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Ariela Marshall

Physician, Advocate for #GenderEquity and #WomensHealth Fertility/infertility awareness Work-Life Integration Career Development /Mentorship

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United States

I’ve seen multiple changes, many of them positive.
First, I think there has been increased awareness of women’s health as an area for innovation and development. There are multiple companies focusing on previously under-recognized areas such as fertility/infertility management, reproductive life planning, pregnancy and the postpartum state, and menopause.
Second, there are also many companies focusing on novel ways to deliver care to women and their families (for example Maven Clinic in the US and other platforms focusing on telehealth). Third, beyond women’s physical health there are also many groups working in the advocacy space to give a stronger voice to women’s mental health and also the larger topic of gender equity – for example, I love Reshma Saujani’s company “Moms First“.

Women’s health isn’t just about pregnancy and babies and I think it is so important to address the social determinants of women’s health such as mental health and economic security as these ALL play into overall health. So – that’s a long answer but overall I would say that the most significant changes in women’s health over the past 3-5 years are increased awareness and advocacy!

Unfortunately, there are also some negative changes especially the Dobbs decision in the US which have created (and continue to create) barriers to women’s reproductive health and rights and these will certainly have a negative impact on women’s health from the standpoint not only of physical health but also mental health and ability to participate fully in the workforce.

One of the biggest challenges to new innovation/development in women’s health is the lack of awareness of its importance and potential economic impact on the part of those who fund health innovation and development (angel investors, venture capital and private equity firms).

Unfortunately a good deal of these firms (particularly the larger more well-known VC and PE groups) are largely run by men and sometimes it is difficult for them to see/understand the potential impact and return on investment that they can achieve by funding developments in women’s health.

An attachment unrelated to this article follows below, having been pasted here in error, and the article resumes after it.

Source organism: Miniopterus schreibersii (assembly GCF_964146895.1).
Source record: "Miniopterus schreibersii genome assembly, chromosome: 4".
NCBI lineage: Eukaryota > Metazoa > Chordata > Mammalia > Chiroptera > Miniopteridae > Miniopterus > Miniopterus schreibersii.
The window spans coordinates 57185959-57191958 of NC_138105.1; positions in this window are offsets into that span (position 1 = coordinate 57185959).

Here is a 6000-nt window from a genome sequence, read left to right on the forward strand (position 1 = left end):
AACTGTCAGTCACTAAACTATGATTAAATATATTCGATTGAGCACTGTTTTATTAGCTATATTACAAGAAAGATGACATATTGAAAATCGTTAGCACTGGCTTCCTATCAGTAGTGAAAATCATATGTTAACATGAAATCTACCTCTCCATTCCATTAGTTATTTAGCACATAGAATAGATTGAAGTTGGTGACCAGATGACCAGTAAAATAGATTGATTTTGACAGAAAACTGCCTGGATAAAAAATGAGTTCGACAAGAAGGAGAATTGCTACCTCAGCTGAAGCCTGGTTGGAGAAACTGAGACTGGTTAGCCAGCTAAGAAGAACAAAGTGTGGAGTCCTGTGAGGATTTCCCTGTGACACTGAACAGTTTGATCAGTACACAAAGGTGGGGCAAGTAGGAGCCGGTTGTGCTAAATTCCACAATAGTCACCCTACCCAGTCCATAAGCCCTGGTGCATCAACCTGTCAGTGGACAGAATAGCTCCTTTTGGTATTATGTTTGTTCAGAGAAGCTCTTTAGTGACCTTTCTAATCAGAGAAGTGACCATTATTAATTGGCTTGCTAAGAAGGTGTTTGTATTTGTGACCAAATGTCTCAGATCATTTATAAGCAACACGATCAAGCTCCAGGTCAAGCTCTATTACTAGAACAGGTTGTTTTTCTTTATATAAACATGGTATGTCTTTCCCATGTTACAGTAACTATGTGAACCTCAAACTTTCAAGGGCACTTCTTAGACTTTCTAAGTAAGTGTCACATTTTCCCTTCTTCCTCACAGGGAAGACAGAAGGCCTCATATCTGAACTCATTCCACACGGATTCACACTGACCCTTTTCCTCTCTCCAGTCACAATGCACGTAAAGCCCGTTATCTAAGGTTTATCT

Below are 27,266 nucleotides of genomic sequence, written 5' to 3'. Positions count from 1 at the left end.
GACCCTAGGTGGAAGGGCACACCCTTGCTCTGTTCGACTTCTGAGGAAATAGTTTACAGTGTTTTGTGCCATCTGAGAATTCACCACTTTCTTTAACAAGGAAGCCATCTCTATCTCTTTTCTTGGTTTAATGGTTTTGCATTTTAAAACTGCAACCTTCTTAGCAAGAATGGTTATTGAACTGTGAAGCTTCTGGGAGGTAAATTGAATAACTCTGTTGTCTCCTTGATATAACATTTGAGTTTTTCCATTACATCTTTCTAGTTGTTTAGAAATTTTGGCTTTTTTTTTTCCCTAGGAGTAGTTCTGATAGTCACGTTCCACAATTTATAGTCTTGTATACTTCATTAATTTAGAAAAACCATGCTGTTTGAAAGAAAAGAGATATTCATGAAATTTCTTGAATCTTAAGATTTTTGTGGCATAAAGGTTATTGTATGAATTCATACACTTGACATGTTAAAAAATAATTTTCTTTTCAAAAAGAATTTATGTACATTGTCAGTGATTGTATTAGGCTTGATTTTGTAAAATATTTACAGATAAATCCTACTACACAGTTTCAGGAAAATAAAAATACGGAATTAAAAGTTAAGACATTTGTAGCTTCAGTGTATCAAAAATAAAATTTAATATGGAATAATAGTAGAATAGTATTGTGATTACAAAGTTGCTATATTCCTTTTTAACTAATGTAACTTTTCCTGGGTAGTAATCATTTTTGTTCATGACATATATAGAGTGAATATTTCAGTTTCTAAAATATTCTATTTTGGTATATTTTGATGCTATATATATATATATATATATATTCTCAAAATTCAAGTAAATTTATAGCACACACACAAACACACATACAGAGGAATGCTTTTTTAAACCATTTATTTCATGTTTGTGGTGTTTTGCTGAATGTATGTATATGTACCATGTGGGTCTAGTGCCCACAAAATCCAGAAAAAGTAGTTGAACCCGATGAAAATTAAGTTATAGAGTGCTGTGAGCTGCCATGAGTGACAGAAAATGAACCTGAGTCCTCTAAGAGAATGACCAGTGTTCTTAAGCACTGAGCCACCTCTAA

Part of this may be related to the very terminology “women’s health” because we kind of box ourselves in by calling it such. When a man goes to the doctor and gets his prostate checked we don’t call it “men’s health” we simply call it “health” so by calling it “women’s health” there is some diminishment of the potential importance/impact, I think. We need to continue to make those with economic power who fund development aware that these companies are working on developing novel solutions for problems that may impact 50% of the population at different points in their lives – and in fact more than 50% since many times women are also primarily responsible for child and elder care.

We need male funders to understand the economic impact of investing in these startups and new companies – and we need to find novel ways to do that. So many times I have heard “well we have looked at women’s health but not seen much return so far in this sector” and we need to have ready answers to rebut this including responses about investment in mental health companies (which serve women AND men), telehealth companies, etc – these are ALL aspects of women’s health!

At the end of the day, I also believe that it should not be one of these “we as women need to fix this problem” scenarios – I strongly believe in the saying “fix the system not the women.” So I would love to see more MEN in positions of power (principals at big VC or PE firms etc) getting up there on the main stage and talking about the importance of investing in women’s health!

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